So the threat is real and ongoing. As President Obama correctly noted back in 2009, even a single nuclear device exploding somewhere on Earth “would badly destabilize our security, our economies, and our very way of life.” An exactly similar thing could be said about a bioterrorism attack, which the former secretary-general of the U.N. Kofi Annan describes as “the most important, under-addressed threat relating to terrorism.” The stakes are high today — in fact, higher than they’ve been in the past.

But the Islamic State probably isn’t the greatest long-term threat to the Middle East — or to the West. While it’s managed to gain a monopoly of media attention because of its theatrical exhibitionism, many experts believe that there are even more dangerous nonstate actors lurking in the shadows. For example, former director of the CIA David Petraeus has claimed that Shia militia in Iraq threaten the “long-term stability and the broader regional equilibrium” of the Middle East more than the Islamic State.

An early militia of this sort was the Mahdi Army. It was formed by the influential Iraqi leader Muqtada al-Sadr for the express purpose of driving out the invading Western forces, and its religious ideology had an important apocalyptic twist to it. As the Islamic scholar David Cook writes, the Mahdi Army probably believed that “the purpose of the US-led invasion was to initiate an apocalyptic war — in this case, to find the Mahdi and to kill him.” The Mahdi is the end-of-days messianic figure of both Sunni and Shia Islam, although his role in each tradition is considerably different.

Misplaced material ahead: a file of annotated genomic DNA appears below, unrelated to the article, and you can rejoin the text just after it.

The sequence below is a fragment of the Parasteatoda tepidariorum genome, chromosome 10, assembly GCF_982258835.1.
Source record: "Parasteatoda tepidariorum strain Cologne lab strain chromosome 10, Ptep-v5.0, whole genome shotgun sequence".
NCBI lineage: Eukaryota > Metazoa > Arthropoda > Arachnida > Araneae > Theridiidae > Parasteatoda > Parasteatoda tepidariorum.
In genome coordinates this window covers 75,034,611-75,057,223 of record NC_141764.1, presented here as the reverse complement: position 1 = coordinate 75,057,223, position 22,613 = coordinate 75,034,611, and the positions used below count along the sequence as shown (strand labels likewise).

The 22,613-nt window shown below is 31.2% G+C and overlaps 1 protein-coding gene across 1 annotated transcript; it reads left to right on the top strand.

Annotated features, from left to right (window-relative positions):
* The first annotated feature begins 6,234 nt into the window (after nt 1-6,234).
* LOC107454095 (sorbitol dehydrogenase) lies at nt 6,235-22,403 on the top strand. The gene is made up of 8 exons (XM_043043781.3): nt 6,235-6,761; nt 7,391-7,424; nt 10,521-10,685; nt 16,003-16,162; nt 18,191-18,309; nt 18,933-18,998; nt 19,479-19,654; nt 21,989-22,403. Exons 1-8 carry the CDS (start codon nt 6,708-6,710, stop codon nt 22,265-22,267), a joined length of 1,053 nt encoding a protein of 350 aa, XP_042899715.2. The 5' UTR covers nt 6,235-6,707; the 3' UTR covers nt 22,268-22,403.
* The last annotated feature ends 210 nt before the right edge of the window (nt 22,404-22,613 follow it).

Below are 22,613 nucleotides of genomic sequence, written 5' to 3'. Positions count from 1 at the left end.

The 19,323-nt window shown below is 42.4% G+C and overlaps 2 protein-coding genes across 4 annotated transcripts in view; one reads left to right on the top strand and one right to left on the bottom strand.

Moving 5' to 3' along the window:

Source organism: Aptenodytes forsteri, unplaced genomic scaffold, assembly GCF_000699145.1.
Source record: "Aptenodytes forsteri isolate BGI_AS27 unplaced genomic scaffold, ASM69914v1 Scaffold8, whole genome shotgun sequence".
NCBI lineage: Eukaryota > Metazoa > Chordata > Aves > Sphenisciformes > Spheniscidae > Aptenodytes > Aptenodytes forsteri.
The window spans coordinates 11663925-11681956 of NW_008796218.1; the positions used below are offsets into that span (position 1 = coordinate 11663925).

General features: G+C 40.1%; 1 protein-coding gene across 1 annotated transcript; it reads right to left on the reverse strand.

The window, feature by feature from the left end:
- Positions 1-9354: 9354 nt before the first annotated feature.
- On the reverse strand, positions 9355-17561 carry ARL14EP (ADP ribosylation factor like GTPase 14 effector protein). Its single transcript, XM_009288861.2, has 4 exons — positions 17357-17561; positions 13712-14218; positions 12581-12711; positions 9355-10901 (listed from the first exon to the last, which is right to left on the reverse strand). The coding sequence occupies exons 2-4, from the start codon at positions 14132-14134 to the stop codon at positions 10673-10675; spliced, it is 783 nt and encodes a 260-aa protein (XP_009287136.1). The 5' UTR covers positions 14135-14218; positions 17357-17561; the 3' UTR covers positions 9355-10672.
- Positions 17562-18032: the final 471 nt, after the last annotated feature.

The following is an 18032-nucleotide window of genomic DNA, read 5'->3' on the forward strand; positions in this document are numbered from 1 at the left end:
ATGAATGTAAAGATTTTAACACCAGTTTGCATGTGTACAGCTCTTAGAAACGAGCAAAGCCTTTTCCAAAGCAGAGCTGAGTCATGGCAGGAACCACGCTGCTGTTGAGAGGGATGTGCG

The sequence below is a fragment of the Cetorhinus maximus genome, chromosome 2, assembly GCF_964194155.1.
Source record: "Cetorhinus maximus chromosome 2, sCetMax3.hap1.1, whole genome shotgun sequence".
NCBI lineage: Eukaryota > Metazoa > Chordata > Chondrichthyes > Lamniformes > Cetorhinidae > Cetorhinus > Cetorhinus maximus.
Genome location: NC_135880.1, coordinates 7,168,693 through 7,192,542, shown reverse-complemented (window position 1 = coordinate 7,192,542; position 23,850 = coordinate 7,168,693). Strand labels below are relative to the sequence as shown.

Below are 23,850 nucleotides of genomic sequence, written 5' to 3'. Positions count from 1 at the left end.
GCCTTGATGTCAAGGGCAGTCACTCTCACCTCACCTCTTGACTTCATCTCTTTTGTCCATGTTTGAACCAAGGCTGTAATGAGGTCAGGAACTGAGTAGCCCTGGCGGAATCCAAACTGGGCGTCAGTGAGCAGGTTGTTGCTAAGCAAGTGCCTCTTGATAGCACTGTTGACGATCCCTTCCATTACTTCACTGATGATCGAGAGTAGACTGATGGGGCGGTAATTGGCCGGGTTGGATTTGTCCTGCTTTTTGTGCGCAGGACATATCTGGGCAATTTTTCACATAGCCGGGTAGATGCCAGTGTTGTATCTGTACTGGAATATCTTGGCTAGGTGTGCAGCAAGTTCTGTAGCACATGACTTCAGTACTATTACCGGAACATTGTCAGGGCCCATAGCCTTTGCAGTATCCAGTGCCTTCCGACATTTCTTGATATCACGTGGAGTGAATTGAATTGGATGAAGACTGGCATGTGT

While this may sound like a pedantic detail of the Mahdi Army’s worldview, I’d argue, quite vigorously, that those of us in the West simply can’t understand what’s going on in the Middle East today without some sense of the eschatological beliefs that animate so many Sunnis and Shi’ites in the region.

The Mahdi Army actively fought the Coalition forces for more than half a decade, but in 2008 it spawned, and was replaced by, another Shia militia revealingly named the Promised Day Brigade. This group has since emerged as “one of the most prominent … Shiite militias operating primarily in and around Sadr City and Baghdad,” which the Islamic State failed to capture because of Shia militia resistance. (Sadr City is a suburb of Baghdad.) The Promised Day Brigade is also known to “receive training, funding and direction from Iran’s Revolutionary Guard Corps Quds Force,” an elite special forces unit that the U.S. has classified as a terrorist organization since 2007. The fact that the Promised Day Brigade is actively supported by Iran — one of the major regional powers — is why Petraeus has worried that, “Longer term, Iranian-backed Shia militia could emerge as the preeminent power in [Iraq], one that is outside the control of the government and instead answerable to Tehran.”